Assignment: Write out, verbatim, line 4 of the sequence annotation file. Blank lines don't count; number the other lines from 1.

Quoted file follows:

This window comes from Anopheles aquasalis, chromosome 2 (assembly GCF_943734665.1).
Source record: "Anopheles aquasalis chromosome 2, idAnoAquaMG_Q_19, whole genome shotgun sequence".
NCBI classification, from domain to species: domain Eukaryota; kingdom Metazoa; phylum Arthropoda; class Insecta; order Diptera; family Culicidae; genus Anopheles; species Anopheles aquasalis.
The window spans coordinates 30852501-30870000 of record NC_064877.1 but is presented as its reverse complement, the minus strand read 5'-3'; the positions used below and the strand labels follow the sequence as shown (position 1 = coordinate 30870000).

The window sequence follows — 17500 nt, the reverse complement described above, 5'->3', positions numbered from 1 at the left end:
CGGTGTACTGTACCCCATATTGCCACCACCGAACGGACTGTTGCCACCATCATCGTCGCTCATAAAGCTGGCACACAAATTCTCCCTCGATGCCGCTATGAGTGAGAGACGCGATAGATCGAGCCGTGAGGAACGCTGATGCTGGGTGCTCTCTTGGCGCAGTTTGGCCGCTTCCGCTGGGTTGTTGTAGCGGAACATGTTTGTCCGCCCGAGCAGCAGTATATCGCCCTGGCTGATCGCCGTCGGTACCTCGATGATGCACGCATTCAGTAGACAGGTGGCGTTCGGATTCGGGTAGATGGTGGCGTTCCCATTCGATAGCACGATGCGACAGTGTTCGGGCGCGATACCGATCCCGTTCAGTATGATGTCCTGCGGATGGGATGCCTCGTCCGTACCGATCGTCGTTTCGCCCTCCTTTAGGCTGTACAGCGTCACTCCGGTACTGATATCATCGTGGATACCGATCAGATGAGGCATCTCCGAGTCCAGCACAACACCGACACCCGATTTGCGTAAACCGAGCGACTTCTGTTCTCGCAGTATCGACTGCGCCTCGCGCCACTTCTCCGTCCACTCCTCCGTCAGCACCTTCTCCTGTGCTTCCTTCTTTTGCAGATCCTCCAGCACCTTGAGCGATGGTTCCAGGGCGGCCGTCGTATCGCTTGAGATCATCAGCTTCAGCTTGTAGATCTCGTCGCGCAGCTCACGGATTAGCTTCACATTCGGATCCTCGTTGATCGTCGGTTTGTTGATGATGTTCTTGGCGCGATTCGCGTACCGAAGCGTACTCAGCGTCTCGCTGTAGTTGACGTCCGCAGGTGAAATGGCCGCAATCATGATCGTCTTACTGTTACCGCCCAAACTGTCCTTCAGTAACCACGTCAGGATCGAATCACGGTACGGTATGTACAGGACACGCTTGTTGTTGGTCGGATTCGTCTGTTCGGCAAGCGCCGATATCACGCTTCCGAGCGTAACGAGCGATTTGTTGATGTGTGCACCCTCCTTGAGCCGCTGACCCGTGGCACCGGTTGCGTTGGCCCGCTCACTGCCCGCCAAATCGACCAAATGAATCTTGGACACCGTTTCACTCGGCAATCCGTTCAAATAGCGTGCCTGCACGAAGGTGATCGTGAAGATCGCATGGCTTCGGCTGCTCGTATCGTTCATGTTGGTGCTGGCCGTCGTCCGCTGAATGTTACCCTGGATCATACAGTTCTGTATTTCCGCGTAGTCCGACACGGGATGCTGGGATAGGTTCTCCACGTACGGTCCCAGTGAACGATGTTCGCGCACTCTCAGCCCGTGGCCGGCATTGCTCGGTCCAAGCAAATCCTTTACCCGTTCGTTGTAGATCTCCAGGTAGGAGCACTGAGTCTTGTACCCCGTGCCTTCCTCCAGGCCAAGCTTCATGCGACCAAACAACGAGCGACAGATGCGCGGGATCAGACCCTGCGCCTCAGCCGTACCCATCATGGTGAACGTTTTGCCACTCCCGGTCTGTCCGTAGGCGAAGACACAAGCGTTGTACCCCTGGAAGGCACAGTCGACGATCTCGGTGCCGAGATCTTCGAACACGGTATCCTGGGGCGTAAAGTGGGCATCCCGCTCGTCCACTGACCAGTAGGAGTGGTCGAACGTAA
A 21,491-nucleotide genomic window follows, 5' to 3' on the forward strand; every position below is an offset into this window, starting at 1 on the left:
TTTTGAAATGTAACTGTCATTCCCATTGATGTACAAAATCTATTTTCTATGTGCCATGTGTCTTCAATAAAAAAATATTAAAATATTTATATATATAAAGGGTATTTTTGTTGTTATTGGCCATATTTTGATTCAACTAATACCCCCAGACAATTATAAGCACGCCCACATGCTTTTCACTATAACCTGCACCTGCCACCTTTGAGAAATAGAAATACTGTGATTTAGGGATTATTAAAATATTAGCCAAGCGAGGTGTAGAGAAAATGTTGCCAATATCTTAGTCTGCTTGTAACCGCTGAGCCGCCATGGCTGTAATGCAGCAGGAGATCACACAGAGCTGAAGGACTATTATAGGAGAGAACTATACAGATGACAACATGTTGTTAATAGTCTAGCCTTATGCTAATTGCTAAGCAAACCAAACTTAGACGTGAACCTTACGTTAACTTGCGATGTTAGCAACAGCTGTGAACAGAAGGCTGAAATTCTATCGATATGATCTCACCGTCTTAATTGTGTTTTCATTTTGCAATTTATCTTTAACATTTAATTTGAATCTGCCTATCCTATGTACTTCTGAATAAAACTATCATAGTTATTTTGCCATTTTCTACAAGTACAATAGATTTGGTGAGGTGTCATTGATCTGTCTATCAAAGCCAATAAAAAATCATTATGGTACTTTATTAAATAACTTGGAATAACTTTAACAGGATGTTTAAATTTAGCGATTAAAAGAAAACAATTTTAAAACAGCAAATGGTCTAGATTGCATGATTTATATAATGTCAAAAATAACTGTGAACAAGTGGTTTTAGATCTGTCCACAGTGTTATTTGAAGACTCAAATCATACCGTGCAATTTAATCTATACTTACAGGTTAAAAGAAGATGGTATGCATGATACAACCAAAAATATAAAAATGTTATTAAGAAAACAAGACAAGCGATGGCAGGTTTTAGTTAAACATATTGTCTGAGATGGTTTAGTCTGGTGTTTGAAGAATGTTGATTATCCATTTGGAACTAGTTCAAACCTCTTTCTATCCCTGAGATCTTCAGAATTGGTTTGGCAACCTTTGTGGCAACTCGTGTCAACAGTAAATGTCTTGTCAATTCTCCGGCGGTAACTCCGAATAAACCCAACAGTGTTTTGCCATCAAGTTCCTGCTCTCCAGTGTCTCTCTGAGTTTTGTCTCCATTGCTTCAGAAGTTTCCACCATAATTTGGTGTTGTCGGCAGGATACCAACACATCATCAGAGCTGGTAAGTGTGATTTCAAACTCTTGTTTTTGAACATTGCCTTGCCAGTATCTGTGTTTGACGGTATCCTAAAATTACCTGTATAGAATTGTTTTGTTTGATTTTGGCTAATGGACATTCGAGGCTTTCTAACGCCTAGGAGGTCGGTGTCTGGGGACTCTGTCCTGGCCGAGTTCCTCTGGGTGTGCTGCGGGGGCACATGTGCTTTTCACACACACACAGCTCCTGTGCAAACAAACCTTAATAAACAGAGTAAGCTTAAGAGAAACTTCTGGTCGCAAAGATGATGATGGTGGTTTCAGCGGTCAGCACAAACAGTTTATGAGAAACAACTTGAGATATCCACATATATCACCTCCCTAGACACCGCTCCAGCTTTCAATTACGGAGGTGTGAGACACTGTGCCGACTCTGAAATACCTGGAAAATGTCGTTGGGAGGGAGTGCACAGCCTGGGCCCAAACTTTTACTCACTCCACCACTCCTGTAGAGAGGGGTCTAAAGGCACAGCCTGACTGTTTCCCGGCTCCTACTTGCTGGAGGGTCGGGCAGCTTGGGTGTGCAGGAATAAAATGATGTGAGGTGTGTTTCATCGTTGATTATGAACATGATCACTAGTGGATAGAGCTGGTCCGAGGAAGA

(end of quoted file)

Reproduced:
The window spans coordinates 30852501-30870000 of record NC_064877.1 but is presented as its reverse complement, the minus strand read 5'-3'; the positions used below and the strand labels follow the sequence as shown (position 1 = coordinate 30870000).